Books are often less easily abstracted from their surroundings than artworks, better at bringing contexts with them as they move through the world. In 1961, the year Oldenburg set up shop, Jane Jacobs published The Death and Life of Great American Cities, a book of urban theory unlike any that had been written before. Reading it today, Jacobs' carefully rendered portrait of lived urban experience seems just as significant as her polemic - or, more accurately, the two are inseparable. Jacobs' world, and her arguments, revolved around her West Village neighbourhood (as it happens, just across town from Oldenburg's store). She wrote unsentimentally of the tangle of relations on her block, describing the small necessary negotiations occurring in the 'ballet' of everyday life, and then moved outwards, asking what worked and why. What worked - what made cities desirable places to live - were things no one had valued before, at least not in urban planning circles: clutter and density, people loitering on the streets, old buildings and the intermingling of industrial, commercial and residential spaces. These were what made a city 'lively' - the book's highest term of praise. Suspicious of top-down theorizing and over-arching schemes, Jacobs' adversaries were those who would raze lively 'slums' and turn the city into an idyllic green place: suburbanize it, in other words.

This vision of the city as a product of make-it-up-as-you-go along, ad hoc functionality naturally resonates with Oldenburg's store, a work of 'mixed-use' art. Not surprisingly, shops were a crucial part of Jacobs' schema: they were places where public and private mingled, conduits of vital information. The 'authorities' cited in Death and Life were, for the most part, local shopkeepers: Mr Goldstein the ironmonger, Mr Halpern the laundry man, Joe Cornaccia at the delicatessen. Jacobs knew that what a shop dealt in was more than simply what it sold.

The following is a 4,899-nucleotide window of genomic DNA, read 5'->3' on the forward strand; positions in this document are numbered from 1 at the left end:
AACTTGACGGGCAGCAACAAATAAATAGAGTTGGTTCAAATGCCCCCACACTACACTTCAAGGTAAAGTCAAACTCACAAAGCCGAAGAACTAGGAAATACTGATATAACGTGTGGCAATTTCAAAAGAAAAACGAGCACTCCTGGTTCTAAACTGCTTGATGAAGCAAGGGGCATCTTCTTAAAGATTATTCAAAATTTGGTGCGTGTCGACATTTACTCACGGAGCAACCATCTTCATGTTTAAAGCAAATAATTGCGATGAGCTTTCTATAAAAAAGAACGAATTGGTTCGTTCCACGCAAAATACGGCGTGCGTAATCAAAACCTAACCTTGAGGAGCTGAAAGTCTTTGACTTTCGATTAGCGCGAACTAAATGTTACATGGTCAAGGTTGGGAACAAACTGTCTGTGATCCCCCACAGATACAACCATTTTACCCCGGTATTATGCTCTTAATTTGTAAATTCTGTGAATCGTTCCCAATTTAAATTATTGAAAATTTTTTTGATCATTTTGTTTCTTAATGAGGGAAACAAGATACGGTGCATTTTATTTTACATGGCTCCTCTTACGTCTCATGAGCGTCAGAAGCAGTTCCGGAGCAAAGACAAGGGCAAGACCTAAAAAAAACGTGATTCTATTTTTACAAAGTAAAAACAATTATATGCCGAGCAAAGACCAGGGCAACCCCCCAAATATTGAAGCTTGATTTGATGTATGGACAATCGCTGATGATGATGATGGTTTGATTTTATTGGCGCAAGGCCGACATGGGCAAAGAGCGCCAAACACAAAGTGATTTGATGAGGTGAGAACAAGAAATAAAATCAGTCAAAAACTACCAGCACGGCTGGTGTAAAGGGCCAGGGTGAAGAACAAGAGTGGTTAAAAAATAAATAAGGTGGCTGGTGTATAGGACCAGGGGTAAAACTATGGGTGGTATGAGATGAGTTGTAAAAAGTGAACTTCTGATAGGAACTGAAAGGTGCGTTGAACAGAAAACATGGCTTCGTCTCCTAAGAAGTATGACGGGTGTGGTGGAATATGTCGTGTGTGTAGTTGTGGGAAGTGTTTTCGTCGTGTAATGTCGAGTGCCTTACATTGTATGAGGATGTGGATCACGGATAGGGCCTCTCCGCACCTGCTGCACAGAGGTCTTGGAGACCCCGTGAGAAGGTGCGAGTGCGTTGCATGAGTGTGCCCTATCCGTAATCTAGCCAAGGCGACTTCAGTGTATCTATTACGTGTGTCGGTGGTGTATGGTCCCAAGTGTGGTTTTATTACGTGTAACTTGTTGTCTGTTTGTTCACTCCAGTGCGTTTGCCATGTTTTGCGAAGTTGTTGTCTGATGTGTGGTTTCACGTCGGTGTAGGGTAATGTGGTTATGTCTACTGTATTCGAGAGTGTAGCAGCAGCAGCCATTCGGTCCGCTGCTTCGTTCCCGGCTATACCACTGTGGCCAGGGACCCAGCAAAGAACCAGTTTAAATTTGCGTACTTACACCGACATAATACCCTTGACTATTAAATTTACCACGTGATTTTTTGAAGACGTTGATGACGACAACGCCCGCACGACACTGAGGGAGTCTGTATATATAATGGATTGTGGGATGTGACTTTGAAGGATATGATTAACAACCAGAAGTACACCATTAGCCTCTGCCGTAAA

There's some nostalgia in this attempt to reconstruct lost context, I suppose, an embarrassing bit of good-old-days corn. Perhaps this is unavoidable. The title of the collection of notes, sketches and photographs Oldenburg published in 1967 already has the air of the wistfully retrospective about it: Store Days. Vladimir Nabokov was once asked in an interview, 'Is nostalgia debilitating or enriching?' His response: 'Neither. It's one of a thousand tender emotions.' Tenderness seems to be a useful way to approach Oldenburg's belated gentrified objects, a way to think oneself back to that starting-point of zero.

Steven Stern is a writer living in New York.